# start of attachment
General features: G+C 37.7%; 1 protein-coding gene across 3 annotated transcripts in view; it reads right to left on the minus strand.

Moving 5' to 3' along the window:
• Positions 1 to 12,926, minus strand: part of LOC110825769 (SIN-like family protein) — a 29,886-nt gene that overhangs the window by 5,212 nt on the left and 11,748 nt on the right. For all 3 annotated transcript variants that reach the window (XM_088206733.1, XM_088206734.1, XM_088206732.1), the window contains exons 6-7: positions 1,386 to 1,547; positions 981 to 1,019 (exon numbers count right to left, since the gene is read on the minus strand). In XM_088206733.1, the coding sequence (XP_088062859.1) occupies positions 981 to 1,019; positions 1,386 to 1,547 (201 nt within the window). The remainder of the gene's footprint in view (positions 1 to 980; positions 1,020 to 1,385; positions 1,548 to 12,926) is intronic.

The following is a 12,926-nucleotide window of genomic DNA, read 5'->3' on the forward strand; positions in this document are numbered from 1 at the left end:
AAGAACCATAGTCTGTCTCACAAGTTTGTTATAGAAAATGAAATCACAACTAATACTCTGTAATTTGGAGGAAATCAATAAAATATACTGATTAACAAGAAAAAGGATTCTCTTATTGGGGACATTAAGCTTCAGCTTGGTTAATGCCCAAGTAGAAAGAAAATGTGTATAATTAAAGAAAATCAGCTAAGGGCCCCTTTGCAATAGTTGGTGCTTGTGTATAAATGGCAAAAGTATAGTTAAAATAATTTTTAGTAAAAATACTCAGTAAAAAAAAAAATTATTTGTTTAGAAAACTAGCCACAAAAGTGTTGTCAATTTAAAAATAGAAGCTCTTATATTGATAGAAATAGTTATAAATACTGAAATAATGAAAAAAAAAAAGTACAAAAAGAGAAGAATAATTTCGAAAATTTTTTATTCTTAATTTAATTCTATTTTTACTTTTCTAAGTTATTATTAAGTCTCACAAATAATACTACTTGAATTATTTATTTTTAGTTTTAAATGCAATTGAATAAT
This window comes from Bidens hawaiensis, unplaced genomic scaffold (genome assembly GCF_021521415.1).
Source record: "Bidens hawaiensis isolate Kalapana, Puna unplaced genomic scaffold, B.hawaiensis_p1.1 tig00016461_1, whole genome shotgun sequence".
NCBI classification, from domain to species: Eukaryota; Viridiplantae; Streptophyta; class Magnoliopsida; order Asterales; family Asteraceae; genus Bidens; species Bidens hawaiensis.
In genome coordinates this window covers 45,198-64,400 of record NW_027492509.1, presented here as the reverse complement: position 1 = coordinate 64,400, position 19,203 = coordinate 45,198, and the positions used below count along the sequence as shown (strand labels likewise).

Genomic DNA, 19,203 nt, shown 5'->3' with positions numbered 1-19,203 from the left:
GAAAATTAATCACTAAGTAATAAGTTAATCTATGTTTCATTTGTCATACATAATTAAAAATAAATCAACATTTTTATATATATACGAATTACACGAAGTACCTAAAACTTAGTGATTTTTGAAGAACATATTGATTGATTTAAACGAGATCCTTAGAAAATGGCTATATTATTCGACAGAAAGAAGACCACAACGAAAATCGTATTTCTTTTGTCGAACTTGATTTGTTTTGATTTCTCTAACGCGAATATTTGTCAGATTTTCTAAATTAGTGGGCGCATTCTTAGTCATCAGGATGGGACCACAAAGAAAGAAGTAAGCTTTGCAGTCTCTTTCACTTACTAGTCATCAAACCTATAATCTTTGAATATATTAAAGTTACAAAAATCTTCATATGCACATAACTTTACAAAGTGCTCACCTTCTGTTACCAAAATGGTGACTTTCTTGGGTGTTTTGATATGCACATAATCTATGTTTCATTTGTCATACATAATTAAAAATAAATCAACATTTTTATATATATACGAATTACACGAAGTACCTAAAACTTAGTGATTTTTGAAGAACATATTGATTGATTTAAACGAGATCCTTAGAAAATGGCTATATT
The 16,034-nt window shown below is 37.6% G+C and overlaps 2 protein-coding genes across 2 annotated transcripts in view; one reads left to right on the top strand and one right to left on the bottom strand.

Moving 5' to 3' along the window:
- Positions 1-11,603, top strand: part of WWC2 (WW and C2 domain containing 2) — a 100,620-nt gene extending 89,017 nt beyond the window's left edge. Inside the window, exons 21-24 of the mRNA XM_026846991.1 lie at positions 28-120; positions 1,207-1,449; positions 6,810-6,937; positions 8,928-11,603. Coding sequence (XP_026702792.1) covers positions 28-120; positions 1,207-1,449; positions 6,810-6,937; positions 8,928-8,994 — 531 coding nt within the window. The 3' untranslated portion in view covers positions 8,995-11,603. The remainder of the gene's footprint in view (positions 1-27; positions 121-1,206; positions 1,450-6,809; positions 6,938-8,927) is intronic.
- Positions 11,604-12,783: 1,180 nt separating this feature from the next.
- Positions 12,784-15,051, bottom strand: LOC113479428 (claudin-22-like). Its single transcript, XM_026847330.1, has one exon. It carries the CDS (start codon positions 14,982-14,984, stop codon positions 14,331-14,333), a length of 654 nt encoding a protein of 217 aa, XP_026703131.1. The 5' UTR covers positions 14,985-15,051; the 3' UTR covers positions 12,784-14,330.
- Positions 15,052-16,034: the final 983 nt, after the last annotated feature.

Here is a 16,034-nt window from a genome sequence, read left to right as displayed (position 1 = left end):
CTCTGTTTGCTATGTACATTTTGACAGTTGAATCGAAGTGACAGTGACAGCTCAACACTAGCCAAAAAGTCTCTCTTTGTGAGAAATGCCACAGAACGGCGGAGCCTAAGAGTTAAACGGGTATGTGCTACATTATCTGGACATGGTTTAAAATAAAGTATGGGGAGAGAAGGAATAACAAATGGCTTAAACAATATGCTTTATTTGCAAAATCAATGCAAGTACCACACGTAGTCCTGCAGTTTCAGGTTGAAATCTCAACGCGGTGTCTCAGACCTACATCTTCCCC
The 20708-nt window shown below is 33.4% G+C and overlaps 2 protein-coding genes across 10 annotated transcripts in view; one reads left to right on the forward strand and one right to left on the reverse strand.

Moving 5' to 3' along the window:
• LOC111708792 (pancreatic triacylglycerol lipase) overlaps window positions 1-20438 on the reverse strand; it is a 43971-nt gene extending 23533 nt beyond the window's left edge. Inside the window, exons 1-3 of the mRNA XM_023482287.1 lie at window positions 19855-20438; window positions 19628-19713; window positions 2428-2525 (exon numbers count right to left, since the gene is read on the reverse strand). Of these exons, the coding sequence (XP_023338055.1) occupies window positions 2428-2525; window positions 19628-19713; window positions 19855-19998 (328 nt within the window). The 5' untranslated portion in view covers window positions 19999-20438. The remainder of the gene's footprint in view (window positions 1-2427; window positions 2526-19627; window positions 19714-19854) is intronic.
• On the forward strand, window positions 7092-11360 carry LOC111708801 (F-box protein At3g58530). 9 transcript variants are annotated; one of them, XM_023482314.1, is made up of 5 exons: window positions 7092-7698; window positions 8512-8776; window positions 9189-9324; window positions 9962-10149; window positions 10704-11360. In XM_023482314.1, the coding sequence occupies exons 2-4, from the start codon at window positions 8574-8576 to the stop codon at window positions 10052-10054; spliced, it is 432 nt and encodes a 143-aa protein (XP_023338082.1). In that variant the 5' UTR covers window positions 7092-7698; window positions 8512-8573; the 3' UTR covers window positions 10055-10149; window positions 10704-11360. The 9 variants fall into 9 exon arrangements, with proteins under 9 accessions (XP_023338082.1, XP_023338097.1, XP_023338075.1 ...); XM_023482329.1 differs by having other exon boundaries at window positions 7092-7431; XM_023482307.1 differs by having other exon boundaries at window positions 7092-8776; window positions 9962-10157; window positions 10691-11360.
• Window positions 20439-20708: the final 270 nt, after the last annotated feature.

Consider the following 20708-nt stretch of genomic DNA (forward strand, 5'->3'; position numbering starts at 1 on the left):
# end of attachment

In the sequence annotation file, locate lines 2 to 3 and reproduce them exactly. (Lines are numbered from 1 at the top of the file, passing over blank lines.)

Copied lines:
Moving 5' to 3' along the window:
• Positions 1 to 12,926, minus strand: part of LOC110825769 (SIN-like family protein) — a 29,886-nt gene that overhangs the window by 5,212 nt on the left and 11,748 nt on the right. For all 3 annotated transcript variants that reach the window (XM_088206733.1, XM_088206734.1, XM_088206732.1), the window contains exons 6-7: positions 1,386 to 1,547; positions 981 to 1,019 (exon numbers count right to left, since the gene is read on the minus strand). In XM_088206733.1, the coding sequence (XP_088062859.1) occupies positions 981 to 1,019; positions 1,386 to 1,547 (201 nt within the window). The remainder of the gene's footprint in view (positions 1 to 980; positions 1,020 to 1,385; positions 1,548 to 12,926) is intronic.